Thursday, December 2, 2010

Bullinger’s Common Places

Just over two years ago I came across an MA dissertation in the Central Library at Zurich. The dissertation is by David Grant Smith from the University of Virginia (1992) and entitled “The Influence of Heinrich Bullinger on Early English Covenant Theology”. As far as I can see, this work has not been published as a journal article. Nonetheless, the small section I photocopied contains a mine of information and insightful reflection on Bullinger.

The following is an extract from this dissertation where Smith makes some comments on the Common Places which is the English translation of Bullingers Summa:

“In the section entitled, ‘That God has bound man to him, unto salvation and perpetual worship’ we see this important summary, joining the covenant of God with justification by faith:

‘For religion seemeth not so much to have her name of reading as of binding. Are bound unto God, and joined in league through his free mercy (as has been said) by faith. Therefore the covenant of God and true religion are all one. And they are religious, which being (con)federates joined in league with God, do cleave unto his word and honor and serve him despising all other things.’

Here we see what appears to be faith-based and a works-based justification juxtaposed. Bullinger may have been aware of the potential to distort his doctrine legalistically, however; elsewhere in his listing of covenant conditions he adds (to my knowledge, for the first time in his writings) ‘and if it come to pass, that he do err and fall, that therefore he be not without hope of pardon, but that trusting unto God his bountifulness, he repent, and stand unto his mercy, and follow God.’ Although Bullinger uses the word ‘if’ (following the Biblical terminology of 1 John 2:1), the implication may well be that it is impossible for man to keep the covenant conditions perfectly. The law does show Christians what to do and not to do, but man cannot fulfill the law in his own strength. Those justified by faith are endued with the spirit, which impels them to live after the commandment of the law, ‘and that they do’. But this is not perfect obedience because ‘infirmity remains in the faithful throughout their lives.’ Their works are not acceptable of themselves, but because of their reconciliation by Christ, their works are ‘allowed by God’”.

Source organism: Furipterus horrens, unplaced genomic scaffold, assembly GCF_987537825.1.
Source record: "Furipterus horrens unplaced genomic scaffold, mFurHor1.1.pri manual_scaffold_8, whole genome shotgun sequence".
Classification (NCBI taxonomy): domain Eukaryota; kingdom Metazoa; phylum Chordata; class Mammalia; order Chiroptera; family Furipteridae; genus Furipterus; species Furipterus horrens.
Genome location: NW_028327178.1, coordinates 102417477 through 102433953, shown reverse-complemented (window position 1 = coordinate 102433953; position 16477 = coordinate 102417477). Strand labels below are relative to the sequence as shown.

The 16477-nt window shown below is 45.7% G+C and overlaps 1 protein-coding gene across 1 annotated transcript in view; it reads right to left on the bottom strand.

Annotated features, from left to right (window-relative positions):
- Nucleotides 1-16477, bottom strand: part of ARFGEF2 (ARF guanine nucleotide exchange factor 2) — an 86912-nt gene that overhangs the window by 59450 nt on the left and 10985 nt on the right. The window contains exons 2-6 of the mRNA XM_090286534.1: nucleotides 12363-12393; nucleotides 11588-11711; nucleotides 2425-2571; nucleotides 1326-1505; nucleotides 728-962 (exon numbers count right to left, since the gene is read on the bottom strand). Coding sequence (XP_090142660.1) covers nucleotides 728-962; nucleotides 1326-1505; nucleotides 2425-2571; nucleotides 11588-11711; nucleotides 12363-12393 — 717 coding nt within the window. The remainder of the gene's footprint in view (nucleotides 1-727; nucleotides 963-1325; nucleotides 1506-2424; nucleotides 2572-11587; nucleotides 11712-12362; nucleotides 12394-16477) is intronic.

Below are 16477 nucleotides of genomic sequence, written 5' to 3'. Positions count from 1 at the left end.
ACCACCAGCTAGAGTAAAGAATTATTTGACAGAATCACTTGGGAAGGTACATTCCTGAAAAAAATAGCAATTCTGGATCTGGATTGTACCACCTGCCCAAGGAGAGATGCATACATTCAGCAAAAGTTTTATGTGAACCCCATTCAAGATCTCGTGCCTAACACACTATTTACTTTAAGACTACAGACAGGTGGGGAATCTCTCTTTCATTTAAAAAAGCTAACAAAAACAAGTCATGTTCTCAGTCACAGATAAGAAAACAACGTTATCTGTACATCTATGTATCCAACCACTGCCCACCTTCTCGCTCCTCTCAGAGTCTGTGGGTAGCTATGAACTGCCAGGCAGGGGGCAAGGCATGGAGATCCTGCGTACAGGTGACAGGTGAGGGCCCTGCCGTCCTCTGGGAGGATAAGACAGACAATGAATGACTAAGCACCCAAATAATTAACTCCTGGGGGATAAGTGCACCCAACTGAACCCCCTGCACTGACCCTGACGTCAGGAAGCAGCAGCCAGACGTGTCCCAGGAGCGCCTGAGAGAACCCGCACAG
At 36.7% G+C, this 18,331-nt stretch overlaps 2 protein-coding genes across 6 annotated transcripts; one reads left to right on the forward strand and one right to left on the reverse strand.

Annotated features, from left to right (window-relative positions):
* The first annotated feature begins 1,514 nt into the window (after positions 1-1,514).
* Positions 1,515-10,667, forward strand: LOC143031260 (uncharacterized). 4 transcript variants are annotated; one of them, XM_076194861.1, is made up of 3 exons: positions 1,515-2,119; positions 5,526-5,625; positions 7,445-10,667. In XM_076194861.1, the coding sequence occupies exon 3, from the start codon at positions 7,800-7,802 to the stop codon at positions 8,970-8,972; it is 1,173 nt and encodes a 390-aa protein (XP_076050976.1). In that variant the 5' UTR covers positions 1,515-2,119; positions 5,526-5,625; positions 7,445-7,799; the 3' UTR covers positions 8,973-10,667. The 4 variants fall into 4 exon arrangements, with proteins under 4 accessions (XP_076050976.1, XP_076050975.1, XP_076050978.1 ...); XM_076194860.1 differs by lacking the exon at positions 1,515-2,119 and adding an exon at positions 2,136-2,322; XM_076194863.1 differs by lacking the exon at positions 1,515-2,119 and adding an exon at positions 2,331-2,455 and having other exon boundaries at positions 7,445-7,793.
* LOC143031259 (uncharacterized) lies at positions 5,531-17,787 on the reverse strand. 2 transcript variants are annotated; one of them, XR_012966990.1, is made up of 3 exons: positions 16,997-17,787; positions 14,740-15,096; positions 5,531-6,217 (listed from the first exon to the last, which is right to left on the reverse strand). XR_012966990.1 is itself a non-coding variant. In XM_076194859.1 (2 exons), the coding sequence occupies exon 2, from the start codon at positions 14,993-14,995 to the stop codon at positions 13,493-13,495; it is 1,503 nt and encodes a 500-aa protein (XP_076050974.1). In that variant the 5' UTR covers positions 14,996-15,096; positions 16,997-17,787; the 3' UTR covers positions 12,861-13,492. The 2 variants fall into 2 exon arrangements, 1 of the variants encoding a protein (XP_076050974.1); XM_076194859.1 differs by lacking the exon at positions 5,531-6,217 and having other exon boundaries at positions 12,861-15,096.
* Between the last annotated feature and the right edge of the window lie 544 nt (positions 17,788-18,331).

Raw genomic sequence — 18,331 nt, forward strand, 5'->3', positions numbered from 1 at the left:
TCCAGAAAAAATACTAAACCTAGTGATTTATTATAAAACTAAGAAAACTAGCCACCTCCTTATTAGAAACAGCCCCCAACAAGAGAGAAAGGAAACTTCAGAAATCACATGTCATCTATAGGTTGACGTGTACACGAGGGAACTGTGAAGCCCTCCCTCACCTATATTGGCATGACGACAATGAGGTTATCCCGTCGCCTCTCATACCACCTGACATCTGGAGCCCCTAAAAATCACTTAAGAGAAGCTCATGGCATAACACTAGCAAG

David, if you are reading this out in blogosphere do please make contact. Your work deserves the recognition it justly deserves. I kick myself for not photocopying more of the dissertation when I was in Zurich that time.


  1. Thanks, Sujomo. Bullinger’s system sounds very similar to Calvin’s.

    In Calvin’s thinking, the fact that “we … receive a double grace” through union with Christ through faith (i.e., reconciliation and regeneration) means that the good works of believers are also imputed to them as righteousness (Inst. 3.11.1).